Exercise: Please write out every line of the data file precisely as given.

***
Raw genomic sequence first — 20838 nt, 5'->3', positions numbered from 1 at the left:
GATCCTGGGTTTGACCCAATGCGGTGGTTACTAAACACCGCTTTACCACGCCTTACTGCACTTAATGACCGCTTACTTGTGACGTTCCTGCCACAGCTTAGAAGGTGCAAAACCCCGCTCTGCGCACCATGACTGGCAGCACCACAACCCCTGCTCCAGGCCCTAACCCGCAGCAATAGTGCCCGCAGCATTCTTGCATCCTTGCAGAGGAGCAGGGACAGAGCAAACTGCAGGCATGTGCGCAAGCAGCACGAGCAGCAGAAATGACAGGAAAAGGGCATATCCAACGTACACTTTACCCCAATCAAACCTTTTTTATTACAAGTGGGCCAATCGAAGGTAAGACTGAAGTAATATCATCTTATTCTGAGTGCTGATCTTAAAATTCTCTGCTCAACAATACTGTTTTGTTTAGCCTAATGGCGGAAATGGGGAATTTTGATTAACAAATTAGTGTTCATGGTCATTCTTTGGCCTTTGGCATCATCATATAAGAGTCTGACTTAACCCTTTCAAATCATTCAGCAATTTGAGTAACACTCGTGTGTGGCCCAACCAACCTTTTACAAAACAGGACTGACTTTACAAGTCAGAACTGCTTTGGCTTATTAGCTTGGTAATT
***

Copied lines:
Raw genomic sequence first — 20838 nt, 5'->3', positions numbered from 1 at the left:
GATCCTGGGTTTGACCCAATGCGGTGGTTACTAAACACCGCTTTACCACGCCTTACTGCACTTAATGACCGCTTACTTGTGACGTTCCTGCCACAGCTTAGAAGGTGCAAAACCCCGCTCTGCGCACCATGACTGGCAGCACCACAACCCCTGCTCCAGGCCCTAACCCGCAGCAATAGTGCCCGCAGCATTCTTGCATCCTTGCAGAGGAGCAGGGACAGAGCAAACTGCAGGCATGTGCGCAAGCAGCACGAGCAGCAGAAATGACAGGAAAAGGGCATATCCAACGTACACTTTACCCCAATCAAACCTTTTTTATTACAAGTGGGCCAATCGAAGGTAAGACTGAAGTAATATCATCTTATTCTGAGTGCTGATCTTAAAATTCTCTGCTCAACAATACTGTTTTGTTTAGCCTAATGGCGGAAATGGGGAATTTTGATTAACAAATTAGTGTTCATGGTCATTCTTTGGCCTTTGGCATCATCATATAAGAGTCTGACTTAACCCTTTCAAATCATTCAGCAATTTGAGTAACACTCGTGTGTGGCCCAACCAACCTTTTACAAAACAGGACTGACTTTACAAGTCAGAACTGCTTTGGCTTATTAGCTTGGTAATT